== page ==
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# Question about Voltage and Current

After reading texts, I am confused with Voltage and Current. As per Ohms law, V = IR.

When texts explain for a given circuit, they always talk in terms of voltage not current especially V(out) in case of voltage divider. Why is that? I get confused at this point.

For Leg1 and Leg2, output voltage will be the same but current going through output will be very different. If, for example, output needing high current would work from LEG2 but not LEG1.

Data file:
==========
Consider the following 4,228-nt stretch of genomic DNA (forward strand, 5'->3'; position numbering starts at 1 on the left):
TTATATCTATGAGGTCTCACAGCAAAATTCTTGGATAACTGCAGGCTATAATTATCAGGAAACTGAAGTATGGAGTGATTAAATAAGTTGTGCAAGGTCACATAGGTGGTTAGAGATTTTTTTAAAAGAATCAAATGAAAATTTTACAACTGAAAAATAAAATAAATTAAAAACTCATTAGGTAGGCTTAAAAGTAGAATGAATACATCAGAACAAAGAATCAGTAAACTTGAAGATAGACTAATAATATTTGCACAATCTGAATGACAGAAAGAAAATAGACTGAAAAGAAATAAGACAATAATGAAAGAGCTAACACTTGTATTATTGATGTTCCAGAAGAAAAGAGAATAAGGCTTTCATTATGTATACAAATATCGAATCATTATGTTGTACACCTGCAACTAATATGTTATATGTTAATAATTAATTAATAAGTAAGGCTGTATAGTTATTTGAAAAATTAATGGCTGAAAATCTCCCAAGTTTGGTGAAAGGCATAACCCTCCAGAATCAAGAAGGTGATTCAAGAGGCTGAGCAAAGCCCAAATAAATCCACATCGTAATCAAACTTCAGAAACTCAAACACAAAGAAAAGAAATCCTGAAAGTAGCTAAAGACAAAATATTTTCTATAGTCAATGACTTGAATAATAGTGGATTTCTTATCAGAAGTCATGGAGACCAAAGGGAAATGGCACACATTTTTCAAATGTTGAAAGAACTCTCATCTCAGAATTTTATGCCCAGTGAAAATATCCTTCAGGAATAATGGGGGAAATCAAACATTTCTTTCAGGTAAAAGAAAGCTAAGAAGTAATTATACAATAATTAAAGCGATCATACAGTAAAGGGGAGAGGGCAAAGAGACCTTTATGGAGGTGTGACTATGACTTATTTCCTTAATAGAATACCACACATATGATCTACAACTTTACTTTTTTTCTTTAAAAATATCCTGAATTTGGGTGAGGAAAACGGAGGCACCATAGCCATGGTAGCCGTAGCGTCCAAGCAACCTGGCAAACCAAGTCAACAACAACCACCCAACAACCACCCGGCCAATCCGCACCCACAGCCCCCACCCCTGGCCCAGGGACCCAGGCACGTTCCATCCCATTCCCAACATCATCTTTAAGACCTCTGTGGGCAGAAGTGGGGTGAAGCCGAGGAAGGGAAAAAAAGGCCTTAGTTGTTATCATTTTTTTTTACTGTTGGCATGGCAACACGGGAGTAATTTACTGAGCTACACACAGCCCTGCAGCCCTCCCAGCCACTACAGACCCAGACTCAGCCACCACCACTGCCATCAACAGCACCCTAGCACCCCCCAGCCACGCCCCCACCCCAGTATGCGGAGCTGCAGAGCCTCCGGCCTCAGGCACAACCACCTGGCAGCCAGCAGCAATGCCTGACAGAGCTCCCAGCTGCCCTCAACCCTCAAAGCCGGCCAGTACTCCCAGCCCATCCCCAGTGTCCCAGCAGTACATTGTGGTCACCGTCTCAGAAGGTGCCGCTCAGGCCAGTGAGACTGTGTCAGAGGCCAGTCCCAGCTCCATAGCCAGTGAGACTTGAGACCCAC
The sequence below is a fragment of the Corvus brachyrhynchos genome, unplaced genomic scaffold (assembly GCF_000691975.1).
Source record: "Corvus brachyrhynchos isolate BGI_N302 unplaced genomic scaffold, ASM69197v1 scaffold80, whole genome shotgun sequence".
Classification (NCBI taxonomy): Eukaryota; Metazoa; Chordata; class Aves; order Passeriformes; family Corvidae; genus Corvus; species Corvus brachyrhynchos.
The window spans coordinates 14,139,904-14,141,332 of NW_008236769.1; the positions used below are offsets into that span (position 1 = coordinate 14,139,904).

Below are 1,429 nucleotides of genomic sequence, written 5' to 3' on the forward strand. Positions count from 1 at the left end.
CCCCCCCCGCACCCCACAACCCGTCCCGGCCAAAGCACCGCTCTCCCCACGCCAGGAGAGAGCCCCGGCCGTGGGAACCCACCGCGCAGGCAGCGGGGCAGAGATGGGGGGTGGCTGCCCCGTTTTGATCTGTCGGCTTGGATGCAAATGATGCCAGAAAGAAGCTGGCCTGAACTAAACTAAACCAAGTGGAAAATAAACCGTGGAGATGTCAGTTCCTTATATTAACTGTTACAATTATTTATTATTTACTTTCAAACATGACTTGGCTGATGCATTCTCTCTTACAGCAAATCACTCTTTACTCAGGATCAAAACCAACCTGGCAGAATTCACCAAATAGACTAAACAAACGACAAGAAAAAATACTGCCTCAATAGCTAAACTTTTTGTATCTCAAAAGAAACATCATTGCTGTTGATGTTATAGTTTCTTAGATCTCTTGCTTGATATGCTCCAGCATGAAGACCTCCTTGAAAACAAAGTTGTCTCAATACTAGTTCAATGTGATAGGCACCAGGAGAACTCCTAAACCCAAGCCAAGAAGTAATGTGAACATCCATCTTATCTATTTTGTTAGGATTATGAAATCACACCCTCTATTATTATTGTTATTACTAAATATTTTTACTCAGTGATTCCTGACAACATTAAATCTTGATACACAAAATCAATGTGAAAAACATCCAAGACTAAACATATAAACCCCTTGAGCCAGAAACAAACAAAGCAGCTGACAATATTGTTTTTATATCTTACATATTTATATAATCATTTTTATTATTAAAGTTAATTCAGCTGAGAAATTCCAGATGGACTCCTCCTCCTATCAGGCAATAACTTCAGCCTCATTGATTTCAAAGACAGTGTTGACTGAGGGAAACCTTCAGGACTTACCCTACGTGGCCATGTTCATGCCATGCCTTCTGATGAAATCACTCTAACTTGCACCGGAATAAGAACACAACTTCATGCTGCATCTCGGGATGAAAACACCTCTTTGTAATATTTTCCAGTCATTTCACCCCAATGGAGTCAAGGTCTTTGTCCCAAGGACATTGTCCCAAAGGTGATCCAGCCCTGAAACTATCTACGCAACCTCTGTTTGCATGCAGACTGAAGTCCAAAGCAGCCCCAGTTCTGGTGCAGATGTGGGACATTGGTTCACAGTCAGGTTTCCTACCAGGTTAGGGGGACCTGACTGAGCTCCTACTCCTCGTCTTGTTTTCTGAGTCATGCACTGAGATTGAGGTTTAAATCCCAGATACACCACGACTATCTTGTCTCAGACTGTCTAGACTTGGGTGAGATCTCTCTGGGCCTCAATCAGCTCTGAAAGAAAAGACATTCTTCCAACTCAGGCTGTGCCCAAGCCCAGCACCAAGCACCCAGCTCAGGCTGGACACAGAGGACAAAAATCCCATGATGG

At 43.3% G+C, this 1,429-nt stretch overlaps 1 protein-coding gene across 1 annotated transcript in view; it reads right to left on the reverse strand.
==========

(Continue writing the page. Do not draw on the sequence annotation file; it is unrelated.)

Can somebody explain when OUTPUT (Vout) is considered in a given circuit does that mean it's an output to 2nd stage and designers must consider voltage instead of current?

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### Replies to This Discussion

Voltage and current both have to be considerations.  In your circuit, you show where the outputs are located but you don't show what the output load is.  In that situation we can calculate the output voltage using the voltage divider rule but output current cannot be calculated because we don't know the load.

In your circuit you say one leg provides more current than the other leg.  If we make some presumption about the load value, this can be calculated.  Also, without knowing the load value, you can short the output to ground and calculate a maximum current value for the sake of comparing the two legs.  I hope this helps.